I hope this other possibility allows you to enjoy the movie a bit more!


    • I did enjoy it. That was the point of my entire first paragraph. I’d love to concede an OT vs NT angle, but I’m having trouble getting past the fact that the God figure is outright called the bad guy.


      • The God figure isn’t outright called the bad guy. The point is that the Pharisees, the Jews who believed they were most faithful to God’s commands a.k.a. President Business, was the bad guy. The God figure sided with the Pharisees at first, and in the Bible it is the case that God did expect the Israelites to follow a very specific code of conduct, but the time for that code ended with Jesus a.k.a. Emmett (the special/messiah). The new covenant replaced the mosaic covenant.


      • Yeah he was. I paraphrase:

        The father picks up Lord Business: “Is this supposed to be me?”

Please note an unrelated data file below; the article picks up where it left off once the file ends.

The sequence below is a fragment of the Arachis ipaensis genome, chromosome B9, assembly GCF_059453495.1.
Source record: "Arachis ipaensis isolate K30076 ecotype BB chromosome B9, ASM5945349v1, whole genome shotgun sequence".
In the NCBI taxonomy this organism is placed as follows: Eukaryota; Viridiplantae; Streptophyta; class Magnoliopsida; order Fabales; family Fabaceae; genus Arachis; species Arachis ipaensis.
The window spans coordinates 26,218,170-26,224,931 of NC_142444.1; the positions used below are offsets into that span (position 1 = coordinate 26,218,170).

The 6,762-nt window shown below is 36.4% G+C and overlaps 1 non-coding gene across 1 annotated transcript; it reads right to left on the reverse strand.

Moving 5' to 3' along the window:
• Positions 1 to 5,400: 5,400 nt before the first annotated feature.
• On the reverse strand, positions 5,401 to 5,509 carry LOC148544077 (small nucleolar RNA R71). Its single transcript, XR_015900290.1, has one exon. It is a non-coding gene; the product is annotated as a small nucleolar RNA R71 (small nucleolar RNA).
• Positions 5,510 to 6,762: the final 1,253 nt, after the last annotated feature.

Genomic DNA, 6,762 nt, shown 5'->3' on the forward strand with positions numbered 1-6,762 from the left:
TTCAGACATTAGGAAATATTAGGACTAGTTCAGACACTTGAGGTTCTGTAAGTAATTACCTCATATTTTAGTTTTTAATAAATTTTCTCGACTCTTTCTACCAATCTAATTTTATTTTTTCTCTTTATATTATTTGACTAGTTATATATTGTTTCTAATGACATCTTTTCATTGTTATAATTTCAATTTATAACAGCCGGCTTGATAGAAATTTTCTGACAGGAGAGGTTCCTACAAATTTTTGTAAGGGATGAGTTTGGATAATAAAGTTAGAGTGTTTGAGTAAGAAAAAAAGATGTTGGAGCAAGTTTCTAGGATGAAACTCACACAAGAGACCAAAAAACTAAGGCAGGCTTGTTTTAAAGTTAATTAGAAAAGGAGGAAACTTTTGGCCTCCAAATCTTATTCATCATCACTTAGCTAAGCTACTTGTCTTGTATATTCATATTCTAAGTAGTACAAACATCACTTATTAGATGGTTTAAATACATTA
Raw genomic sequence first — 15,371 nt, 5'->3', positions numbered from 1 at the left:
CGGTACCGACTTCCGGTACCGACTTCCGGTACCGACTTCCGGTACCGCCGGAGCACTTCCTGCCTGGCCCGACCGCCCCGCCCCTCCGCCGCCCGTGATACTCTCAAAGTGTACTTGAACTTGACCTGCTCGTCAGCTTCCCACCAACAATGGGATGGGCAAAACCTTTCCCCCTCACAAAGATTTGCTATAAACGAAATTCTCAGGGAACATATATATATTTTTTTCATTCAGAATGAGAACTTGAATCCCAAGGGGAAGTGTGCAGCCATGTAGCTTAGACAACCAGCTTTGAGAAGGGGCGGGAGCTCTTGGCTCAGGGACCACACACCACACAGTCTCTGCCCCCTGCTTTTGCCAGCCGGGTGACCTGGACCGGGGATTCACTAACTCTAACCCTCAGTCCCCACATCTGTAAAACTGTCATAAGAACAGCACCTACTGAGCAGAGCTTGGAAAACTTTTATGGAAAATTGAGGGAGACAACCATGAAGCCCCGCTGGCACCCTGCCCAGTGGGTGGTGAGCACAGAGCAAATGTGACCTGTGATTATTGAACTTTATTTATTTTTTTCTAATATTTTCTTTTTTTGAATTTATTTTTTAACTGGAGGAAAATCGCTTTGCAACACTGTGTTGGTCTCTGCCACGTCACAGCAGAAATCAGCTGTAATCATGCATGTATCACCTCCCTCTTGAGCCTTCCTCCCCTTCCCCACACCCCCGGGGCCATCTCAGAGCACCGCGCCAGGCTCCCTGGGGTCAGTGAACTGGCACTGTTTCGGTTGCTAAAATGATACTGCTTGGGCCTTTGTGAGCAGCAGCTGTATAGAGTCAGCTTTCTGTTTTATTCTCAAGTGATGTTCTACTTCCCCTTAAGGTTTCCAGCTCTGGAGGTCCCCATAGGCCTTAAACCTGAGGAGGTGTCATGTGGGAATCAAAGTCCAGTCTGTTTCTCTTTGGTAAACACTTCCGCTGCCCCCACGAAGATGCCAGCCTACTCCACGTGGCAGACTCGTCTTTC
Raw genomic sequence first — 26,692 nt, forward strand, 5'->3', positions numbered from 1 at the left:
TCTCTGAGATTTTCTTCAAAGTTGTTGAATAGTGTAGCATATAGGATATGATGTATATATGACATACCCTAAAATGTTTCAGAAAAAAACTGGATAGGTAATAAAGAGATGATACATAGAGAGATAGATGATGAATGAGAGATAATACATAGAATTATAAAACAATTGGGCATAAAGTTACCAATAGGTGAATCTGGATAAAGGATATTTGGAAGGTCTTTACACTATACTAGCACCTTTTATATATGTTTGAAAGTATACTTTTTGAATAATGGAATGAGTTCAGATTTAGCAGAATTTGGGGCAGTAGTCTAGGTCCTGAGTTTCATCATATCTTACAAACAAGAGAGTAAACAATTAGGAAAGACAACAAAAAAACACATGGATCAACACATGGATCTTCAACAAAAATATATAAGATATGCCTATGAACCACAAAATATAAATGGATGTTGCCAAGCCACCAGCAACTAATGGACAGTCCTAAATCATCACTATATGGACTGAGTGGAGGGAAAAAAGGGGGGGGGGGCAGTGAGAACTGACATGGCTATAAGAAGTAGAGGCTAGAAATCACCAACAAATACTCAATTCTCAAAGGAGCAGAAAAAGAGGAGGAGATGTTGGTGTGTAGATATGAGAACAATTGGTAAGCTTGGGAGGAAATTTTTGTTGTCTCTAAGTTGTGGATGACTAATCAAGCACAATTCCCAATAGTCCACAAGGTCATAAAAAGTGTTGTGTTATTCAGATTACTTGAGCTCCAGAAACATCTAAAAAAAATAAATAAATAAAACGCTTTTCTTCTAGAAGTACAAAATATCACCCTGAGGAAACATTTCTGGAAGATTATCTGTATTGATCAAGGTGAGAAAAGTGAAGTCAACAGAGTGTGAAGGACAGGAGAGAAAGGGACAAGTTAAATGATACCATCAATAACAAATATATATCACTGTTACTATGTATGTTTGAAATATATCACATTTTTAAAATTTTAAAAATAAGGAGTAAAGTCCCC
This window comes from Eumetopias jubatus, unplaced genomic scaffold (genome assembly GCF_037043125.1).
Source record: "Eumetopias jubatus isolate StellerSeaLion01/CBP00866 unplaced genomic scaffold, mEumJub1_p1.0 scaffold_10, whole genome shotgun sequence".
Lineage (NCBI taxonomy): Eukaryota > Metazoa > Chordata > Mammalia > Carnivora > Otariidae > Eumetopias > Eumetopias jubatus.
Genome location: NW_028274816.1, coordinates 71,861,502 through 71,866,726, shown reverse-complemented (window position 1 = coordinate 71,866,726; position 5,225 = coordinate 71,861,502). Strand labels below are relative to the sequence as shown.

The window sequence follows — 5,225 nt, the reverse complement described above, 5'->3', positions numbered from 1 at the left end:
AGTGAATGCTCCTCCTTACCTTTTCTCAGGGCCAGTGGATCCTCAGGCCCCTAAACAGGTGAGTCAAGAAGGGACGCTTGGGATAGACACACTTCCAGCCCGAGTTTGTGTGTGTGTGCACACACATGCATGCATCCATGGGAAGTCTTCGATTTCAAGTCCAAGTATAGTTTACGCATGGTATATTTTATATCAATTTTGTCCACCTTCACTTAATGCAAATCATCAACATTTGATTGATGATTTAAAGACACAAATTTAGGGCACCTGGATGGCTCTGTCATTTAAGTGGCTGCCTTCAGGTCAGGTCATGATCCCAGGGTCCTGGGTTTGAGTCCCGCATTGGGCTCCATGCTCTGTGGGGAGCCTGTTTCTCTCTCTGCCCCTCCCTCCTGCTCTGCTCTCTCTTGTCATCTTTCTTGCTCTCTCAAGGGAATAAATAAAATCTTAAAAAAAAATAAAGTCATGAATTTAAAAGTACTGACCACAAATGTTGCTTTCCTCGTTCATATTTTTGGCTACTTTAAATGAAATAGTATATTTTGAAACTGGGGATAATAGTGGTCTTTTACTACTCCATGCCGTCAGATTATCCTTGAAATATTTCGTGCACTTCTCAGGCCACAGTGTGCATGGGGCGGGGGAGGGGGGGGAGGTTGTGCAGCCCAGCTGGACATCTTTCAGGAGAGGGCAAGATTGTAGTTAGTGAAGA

Condemning and apologetic stare from the son.
        The father presents Lord Business to his son: “If you could say one thing to Lord Business, what would it be?”
        The timid son replies: “You don’t have to be the bad guy.”

        (PS See my other comment to you longer comment. The new covenant did not abolish the law. Matt 5:17.)


  5. I stopped reading when you said “God’s creation in the book of Genesis is perfect.” No it wasn’t. It was “very good” not perfect. If it was perfect, there could have been no sin! (That is the case in theFres new creation of Revelation.) If you do not know this basic piece of Biblical theology, how can you judge what is Christian or anti-?


    • You can’t discount an entire theology by equivocating definitions. The logic doesn’t even work. By default anything considered good by a perfect and holy God must also be perfect and holy in his eyes, otherwise he wouldn’t have called it good. Check your logic.


    • And to address your comment on sin, a perfect creation included freewill and free choice. It was his design. But freewill chose disobedience, which is the essence of sin. A perfect creation did not include sin…it allowed it through freedom.